Where's the content?

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FrOSCon is one of my favourite conferences. It is a small-ish but very well organised conference held in Sankt Augustin (near Bonn, Germany). As an open source conference, it is full of nerds and geeks who are all very passionate about their respective topic. Like most conferences, it is also full of bullet point-laden slides that stand in stark contrast to the passion of the speakers in front of them. So I thought I'd try and introduce some of them to the Presentation Zen way of presenting in a workshop custom-made for this target audience, called "Presenting for Geeks".

Interestingly, the geeks seem to have noticed that they need to sharpen their presentation skills. In addition to my workshop, there was also another one by Wolf-Dieter Zimmermann, focussing on practical exercises, as well as a related presentation by Heiko Harthun about stage fright and what to do about it.

Wolf-Dieter Zimmermann did a great job in summarising the important points for a presentation in just a few crisp slides. It was very well targeted at the "geeky" audience and it would have probably taken me twice as long to say pretty much the same thing ...

One of his points that got me thinking was: Content before form. By which he means that the content is more important than having "nice" slides. This is a very geeky way of looking at presentations, but it's probably what most of them think. It made me wonder what geeks would think when being introduced to the Presentation Zen approach which, at first glance, seems to put a lot of focus on the visuals, i.e. the form. So the typical geek may see this and ask: Where's the content?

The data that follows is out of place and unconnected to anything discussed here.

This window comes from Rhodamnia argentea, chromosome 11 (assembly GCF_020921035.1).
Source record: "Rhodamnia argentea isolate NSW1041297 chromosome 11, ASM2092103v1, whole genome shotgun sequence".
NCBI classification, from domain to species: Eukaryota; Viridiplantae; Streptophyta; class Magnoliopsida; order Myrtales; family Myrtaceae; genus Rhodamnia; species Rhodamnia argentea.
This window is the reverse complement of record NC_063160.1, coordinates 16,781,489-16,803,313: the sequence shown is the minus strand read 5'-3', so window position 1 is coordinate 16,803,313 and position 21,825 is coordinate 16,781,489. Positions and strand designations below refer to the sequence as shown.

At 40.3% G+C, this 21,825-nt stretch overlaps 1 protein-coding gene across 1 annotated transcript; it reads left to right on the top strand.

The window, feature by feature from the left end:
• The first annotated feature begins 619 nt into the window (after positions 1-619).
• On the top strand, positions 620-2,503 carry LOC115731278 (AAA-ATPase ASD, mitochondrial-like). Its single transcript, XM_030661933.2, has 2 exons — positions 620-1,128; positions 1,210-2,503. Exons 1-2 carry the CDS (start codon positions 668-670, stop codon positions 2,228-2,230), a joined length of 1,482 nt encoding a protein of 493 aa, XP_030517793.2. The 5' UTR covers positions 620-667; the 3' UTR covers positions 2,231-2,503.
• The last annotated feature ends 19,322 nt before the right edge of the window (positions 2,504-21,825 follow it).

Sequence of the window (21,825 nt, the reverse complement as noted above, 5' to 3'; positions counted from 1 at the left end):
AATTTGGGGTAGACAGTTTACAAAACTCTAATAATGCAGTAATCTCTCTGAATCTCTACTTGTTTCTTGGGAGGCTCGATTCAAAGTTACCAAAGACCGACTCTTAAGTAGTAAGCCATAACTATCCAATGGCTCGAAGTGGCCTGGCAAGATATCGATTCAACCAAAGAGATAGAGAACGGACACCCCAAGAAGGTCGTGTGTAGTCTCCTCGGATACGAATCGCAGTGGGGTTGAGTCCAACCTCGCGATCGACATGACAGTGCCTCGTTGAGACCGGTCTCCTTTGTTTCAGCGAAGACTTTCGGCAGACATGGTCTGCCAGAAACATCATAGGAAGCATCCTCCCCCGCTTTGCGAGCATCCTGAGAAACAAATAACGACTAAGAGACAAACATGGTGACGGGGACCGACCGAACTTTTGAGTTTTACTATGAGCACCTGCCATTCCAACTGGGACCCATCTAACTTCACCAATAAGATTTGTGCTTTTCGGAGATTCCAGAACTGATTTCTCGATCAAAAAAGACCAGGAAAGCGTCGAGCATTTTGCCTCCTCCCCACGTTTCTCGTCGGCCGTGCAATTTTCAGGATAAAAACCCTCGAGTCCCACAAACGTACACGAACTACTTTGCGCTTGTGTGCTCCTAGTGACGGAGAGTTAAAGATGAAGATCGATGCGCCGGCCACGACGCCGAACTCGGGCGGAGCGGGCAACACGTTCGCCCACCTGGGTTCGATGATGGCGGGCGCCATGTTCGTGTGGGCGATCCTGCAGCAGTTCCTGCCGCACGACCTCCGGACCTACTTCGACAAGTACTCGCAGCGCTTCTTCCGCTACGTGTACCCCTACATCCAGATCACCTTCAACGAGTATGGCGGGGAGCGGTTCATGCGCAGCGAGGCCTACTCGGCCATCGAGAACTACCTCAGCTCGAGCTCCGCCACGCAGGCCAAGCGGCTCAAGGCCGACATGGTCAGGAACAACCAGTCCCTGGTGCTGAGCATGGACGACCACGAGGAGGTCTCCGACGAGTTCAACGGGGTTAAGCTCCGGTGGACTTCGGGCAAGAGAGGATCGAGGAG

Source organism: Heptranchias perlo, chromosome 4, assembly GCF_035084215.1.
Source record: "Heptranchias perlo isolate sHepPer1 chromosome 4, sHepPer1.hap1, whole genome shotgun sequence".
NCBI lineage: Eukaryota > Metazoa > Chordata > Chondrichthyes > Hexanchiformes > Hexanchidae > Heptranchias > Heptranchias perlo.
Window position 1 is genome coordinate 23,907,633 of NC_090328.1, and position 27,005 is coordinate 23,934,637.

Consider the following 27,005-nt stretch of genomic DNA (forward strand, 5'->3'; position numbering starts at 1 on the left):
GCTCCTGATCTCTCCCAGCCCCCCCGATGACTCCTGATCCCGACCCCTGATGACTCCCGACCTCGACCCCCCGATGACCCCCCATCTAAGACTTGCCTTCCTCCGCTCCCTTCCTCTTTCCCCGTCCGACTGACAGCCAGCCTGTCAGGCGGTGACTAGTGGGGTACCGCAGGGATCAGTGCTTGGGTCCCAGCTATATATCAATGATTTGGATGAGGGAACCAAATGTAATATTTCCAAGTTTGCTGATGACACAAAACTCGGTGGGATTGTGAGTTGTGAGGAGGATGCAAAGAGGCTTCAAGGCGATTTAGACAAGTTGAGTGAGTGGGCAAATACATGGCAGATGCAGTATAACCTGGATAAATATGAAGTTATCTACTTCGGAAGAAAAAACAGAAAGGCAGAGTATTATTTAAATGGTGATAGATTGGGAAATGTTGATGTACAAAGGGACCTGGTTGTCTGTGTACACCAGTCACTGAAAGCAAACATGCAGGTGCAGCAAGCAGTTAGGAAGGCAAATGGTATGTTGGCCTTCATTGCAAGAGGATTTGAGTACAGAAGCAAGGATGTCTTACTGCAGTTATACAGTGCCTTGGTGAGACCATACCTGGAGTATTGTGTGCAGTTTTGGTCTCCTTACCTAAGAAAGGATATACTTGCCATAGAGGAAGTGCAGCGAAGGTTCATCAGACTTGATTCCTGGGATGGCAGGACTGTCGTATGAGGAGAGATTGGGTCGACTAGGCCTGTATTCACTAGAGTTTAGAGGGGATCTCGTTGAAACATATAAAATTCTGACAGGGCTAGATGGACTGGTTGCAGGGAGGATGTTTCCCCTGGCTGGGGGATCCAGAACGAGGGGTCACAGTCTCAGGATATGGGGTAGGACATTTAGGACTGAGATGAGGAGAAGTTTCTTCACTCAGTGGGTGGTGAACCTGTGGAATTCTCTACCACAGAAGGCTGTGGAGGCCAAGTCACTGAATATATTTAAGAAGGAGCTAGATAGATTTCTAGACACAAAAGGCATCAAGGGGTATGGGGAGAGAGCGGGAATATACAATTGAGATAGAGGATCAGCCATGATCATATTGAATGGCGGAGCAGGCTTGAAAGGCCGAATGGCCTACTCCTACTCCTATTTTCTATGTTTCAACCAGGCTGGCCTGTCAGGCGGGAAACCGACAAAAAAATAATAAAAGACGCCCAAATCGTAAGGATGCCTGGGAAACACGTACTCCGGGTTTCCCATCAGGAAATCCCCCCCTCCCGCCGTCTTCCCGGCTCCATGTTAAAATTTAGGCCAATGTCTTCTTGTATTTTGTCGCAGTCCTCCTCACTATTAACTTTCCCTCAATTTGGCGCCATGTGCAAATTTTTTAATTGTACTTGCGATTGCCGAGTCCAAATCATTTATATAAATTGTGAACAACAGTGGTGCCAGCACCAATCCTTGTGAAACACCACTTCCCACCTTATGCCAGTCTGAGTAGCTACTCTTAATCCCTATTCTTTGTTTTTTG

Here's a quick recap of the Presentation Zen way as I tried to explain it in my workshop:

  1. Audience: Your audience always comes first. You need to ask yourself what they expect from you, what they know about the topic, etc. so that you can pick them up where they are now and take them to this new and "better" place or state that is the topic of your talk.
  2. Speaker: It may sound a bit arrogant, but the speaker comes second. The audience comes to hear you speak, after all. Otherwise, you could simply send them the content of your presentation in a document (not as slides ...) and save everybody the hassles of having to travel.
  3. Slides: The slides are only there to support your talk and your message. Ideally, you should be able to give most of your presentation without any slides. The parts where you need to show something could be replaced with props or you drawing something on a whiteboard or flip chart.

With this order of things, you could rightfully ask: Where does that leave the content of the presentation? Shouldn't that show up in the list somewhere?

Well, it does - you may only have overlooked it. The Content is everywhere. It is all around us. (with apologies to Morpheus) In other words, the content is behind all of the items from that list, it's just on a different level. Let's have a closer look:

  1. Audience: If you know what the audience expects from you and what they already know (or don't know) about your topic, this pretty much defines the content of your presentation.
  2. Speaker: As the speaker, it is your job to explain the content to your audience in a way that suits their needs. You are the "transport medium", so to speak.
  3. Slides: The slides should not contain the content but support it. Your audience won't be able to remember all of the details of a 60 minute presentation anyway. So the slides are meant to provide them with mental hooks that help them remember the key points and messages so that they can look up the details on their own (and recognise them again when they see them).

So at first the Presentation Zen approach may seem like it's focussing on "fluff". But if you look closer, it's all firmly based on and driven by the actual content of the talk. This method of presenting is just not as "in your face" as your typical bullet point-laden collection of slides.

I liked the comment I got from one of the participants after the workshop: I was a bit skeptical at first ... I can perfectly understand that. It is a pretty radical break from what we (geeks and non-geeks) have come to know as being the "normal" way of doing presentations. But the content is not lost - it is in fact at the centre of everything.

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